On 24th April 2013 Rana Plaza, an eight storey garment factory in Bangladesh making clothes for several global high street brands, collapsed killing 1,134 people, mostly young women, in a matter of minutes.
Fashion Revolution Day (#FashRev) on Friday 24th April 2015, marks two years since this happened and is also encouraging us all to use social media to ask big fashion brands #whomademyclothes and promoting ethical and sustainable fashion events as alternatives.
Rana Plaza had been deemed completely unsafe to work in with large visible cracks in the walls and workers were not evacuated. There are claims the doors to the building were locked, the fire escapes blocked, and that workers were told they wouldn’t have a job to come back to if they left the building. The one thing that is clear is that everybody felt they could not afford to not be working and the main reason these people died was because of the Western world’s voracious appetite for profit for a few individuals and our turning a blind-eye in exchange for cheap clothes.
I love fashion and always have, its been said so many times that it feels trite or clichéd but it really is a means of expressing individuality, it makes us feel good about ourselves, feel like we’re part of a trend, setting a trend even or viewing a work of art. As a feminist I’m not ashamed to say this, there are certainly ways the fashion industry, like all patriarchal industries has tried to oppress or discriminate against women but as for feminism and fashion, taken outside the context of industry, the two are not mutually exclusive. There are lots of people who disagree but, before you do, please read Hadley Freeman’s infinitely more eloquent explanation as to why these people are wrong.
Women are undoubtedly the biggest consumers of fashion and also make up the vast majority of the estimated 40 million garment workers across the world. It’s one of the few industries that revolves around women (albeit still with not enough of them in top management roles, but that’s a rant for another day). Therefore putting a stop to the exploitation of millions of other women with something as simple as our every day shopping habits should rank quite highly on our agenda.
We’ve seen stories of exploitation like Rana Plaza crop up from time to time in the news when a below-minimum wage scandal manages to create headlines because it’s in this country or when everyone wants to take down a smugly self-satisfied politician wearing that well known mark of true feminism: the printed t-shirt. But for the most part, the facts about where our clothes are made remain out of sight, out of mind.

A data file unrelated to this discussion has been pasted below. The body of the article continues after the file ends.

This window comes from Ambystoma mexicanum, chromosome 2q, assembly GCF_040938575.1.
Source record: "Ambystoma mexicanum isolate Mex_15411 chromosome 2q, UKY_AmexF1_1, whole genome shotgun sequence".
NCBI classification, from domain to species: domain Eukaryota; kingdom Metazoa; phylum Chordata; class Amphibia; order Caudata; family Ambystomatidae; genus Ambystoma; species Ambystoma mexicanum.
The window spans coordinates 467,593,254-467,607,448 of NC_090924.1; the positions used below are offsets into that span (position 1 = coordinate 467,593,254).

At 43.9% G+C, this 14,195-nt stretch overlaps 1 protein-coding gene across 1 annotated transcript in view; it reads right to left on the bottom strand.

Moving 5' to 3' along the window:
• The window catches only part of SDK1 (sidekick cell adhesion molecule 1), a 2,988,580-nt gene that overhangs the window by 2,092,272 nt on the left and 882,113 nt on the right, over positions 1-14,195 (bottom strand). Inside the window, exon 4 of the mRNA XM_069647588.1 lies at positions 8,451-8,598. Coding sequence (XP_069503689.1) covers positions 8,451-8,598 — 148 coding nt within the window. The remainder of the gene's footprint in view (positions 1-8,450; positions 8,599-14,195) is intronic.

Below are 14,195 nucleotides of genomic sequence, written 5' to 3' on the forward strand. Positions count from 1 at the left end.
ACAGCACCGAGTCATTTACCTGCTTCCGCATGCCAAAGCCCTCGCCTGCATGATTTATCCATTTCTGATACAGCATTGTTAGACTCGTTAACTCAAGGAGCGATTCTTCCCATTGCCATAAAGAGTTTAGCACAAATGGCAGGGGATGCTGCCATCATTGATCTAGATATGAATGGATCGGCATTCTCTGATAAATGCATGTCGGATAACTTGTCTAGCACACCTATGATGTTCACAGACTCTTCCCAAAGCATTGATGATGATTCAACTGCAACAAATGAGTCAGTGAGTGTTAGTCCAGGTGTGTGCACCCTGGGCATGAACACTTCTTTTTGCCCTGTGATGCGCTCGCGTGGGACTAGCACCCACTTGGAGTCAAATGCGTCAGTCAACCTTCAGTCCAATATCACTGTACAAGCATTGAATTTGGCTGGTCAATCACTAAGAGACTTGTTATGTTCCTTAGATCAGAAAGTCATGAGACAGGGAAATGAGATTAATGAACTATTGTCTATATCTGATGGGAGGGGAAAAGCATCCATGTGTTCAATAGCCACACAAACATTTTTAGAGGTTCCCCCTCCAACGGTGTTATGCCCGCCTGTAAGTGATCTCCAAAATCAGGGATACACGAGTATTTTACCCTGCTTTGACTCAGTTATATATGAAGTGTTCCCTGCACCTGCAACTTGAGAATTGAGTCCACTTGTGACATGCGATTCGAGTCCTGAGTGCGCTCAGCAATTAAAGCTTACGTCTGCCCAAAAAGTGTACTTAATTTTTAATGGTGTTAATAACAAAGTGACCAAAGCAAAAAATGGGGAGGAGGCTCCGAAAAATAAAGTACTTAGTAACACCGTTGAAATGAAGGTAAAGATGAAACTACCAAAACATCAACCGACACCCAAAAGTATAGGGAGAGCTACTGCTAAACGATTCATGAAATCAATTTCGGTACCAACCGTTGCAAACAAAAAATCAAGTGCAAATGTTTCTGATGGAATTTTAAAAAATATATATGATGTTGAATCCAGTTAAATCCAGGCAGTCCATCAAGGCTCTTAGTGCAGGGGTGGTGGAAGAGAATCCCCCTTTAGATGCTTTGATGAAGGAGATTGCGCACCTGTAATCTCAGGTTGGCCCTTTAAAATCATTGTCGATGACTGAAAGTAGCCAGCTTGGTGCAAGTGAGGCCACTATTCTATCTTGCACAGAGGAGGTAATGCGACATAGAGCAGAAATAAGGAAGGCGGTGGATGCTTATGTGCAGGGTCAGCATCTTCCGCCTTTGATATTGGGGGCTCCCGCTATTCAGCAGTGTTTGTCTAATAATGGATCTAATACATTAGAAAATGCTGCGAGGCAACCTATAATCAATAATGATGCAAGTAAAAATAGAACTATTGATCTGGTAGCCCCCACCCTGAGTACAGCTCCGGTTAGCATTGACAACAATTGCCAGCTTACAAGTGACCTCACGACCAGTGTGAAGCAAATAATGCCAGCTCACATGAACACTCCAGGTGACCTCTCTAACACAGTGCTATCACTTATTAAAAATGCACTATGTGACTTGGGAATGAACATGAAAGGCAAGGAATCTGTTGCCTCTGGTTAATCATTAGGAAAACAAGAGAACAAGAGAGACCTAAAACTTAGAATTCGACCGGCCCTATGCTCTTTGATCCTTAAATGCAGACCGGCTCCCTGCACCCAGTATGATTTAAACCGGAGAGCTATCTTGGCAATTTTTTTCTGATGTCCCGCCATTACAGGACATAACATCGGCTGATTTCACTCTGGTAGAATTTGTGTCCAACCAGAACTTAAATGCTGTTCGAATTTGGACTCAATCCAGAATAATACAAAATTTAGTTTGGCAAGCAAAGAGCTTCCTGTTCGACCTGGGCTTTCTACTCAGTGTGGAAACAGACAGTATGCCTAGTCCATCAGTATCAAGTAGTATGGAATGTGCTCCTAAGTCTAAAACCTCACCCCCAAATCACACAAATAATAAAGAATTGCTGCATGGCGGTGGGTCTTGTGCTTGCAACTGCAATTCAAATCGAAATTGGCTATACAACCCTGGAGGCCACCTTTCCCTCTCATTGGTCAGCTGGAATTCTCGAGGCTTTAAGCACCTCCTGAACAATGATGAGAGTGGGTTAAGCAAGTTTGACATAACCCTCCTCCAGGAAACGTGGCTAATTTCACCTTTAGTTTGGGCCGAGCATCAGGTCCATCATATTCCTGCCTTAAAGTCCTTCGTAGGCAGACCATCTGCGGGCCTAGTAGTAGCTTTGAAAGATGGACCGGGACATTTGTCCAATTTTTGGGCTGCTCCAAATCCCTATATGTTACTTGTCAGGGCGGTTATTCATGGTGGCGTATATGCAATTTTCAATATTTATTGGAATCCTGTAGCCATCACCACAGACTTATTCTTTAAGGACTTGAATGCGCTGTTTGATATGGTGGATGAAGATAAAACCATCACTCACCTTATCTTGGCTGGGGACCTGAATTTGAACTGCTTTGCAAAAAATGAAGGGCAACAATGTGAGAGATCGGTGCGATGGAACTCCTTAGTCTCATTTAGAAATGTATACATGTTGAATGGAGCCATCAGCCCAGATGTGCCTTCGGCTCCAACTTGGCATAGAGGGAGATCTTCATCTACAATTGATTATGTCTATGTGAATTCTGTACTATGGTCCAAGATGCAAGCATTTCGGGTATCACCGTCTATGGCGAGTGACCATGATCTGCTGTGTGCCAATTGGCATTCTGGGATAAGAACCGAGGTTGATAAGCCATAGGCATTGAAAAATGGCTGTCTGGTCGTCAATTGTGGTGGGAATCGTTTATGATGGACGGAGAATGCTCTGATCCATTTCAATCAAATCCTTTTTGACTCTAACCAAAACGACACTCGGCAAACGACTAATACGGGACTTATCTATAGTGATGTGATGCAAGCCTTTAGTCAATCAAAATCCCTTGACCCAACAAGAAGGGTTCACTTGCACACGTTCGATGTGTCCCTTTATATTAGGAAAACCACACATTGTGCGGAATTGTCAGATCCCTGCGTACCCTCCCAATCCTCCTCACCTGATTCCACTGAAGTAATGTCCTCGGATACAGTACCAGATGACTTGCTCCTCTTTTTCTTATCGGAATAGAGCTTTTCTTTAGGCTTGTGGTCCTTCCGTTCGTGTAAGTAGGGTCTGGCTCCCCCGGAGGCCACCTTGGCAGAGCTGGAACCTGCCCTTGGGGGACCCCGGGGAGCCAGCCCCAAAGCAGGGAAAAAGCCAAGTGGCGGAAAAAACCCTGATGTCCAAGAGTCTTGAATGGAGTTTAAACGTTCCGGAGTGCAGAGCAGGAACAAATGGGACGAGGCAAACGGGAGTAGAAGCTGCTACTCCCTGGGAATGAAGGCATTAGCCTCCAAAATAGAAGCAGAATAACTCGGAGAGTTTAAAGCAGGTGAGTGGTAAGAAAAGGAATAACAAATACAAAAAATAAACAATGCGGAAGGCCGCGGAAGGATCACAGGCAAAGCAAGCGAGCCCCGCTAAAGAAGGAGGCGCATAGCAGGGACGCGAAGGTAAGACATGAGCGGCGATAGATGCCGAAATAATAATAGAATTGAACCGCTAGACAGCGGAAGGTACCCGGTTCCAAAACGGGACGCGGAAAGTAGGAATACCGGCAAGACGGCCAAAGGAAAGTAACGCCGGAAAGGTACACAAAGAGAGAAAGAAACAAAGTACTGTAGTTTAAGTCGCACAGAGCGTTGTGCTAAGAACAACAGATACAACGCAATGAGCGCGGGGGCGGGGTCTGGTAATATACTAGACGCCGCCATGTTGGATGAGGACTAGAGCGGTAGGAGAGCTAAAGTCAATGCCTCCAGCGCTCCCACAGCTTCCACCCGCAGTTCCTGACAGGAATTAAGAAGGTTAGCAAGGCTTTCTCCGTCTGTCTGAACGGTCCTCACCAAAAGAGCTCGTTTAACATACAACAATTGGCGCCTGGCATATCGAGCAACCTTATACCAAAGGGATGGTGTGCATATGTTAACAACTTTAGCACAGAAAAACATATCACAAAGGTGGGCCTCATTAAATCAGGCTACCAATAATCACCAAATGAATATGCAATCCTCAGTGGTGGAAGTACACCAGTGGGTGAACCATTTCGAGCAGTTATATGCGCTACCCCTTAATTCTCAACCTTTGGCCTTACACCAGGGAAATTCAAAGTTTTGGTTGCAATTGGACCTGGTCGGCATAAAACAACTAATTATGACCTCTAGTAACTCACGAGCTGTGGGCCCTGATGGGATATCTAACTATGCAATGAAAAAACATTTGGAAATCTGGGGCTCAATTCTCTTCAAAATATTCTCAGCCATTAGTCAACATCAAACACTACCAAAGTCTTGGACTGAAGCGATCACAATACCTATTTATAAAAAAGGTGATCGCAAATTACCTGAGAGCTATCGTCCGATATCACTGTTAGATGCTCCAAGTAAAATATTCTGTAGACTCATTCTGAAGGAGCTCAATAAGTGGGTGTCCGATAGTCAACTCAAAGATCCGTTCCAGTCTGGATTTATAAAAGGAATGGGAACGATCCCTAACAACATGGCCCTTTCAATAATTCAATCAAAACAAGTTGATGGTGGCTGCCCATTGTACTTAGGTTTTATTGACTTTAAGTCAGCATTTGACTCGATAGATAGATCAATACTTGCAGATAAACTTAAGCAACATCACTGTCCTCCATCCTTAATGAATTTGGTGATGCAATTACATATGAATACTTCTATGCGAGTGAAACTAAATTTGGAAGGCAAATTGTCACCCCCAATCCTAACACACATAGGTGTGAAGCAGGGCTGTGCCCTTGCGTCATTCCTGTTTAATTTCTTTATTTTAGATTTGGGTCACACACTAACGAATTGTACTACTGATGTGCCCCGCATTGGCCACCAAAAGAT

This week I was lucky enough to watch a preview screening of Andrew Morgan’s upcoming documentary, True Cost. He offers an eye-opening view of the whole industry and how it grew to be like this, not just symptomatic one-off events. From the major corporations controlling the growth of almost all cotton, to the garment workers killed by riot police last year in Cambodia whilst protesting for a living wage of $160 a month, all the way up to the marketing departments of the big brands. These have been working for the last 20 years to change our whole pattern of buying, and convince us that an item of clothing that has been researched, designed, grown from a cotton plantation, dyed, sewn by a human machinist (no car-making robots for the fashion industry!) and then shipped across the world, can still be as disposable as our daily newspapers.
Like most people working in ethical or fair trade fashion, I’m not an advocate of using only UK manufacturing or forcing big retailers to pull out of overseas manufacturing. This is unrealistic and I do believe that a healthy UK economy and appetite for fashion can be used to help improve conditions in developing countries. It’s also true that their cost of living is lower than in the UK and there are worse alternatives for them than working in a garment factory, if they are paid a living wage and given the correct working conditions. Unfortunately in the constant race to lower prices and quicker deliveries these basic human rights are too often forgotten.
From a customer’s point of view there are more and more great alternatives to the high street. With the whole internet at our fingertips the proliferation of ethical brands has never been so easy to find, but it’s also unrealistic to say simply don’t shop in any major high street shops.
Fashion Revolution Day is simply asking brands to make themselves more transparent and consumers to make themselves more aware of where their clothes came from because, and this is the big, monogrammed, red-soled, shiny silver lining in all of this: WE have the power to make retailers change. The customer is always right and that means if we question more where our clothes come from then big retailers will be forced to change.
So how can we get involved in Fashion Revolution Day:
- Social media has given us the power to ask the brands we’re wearing directly #whomademyclothes? So send them a tweet on Friday or just spread the word with #FashRev
- There are tons of events worldwide (that don’t necessarily involve taking a placard down to your favourite stores on Oxford Street. Clothes swapping brunch anyone!?) all are listed here.
- Sign a petition like the Clean Clothes Campaign for garment workers to earn a living wage.
- Finally if there is one simple thing you do to celebrate Fashion Revolution Day, It’s this: next time you see an item of clothing that’s ridiculously, bargain-ously, suspiciously even, cheap just think about the women, and a few men, who managed to make it that cheap (unless you happen to be in an East London charity shop in which case, back off – I saw it first).
- More information here.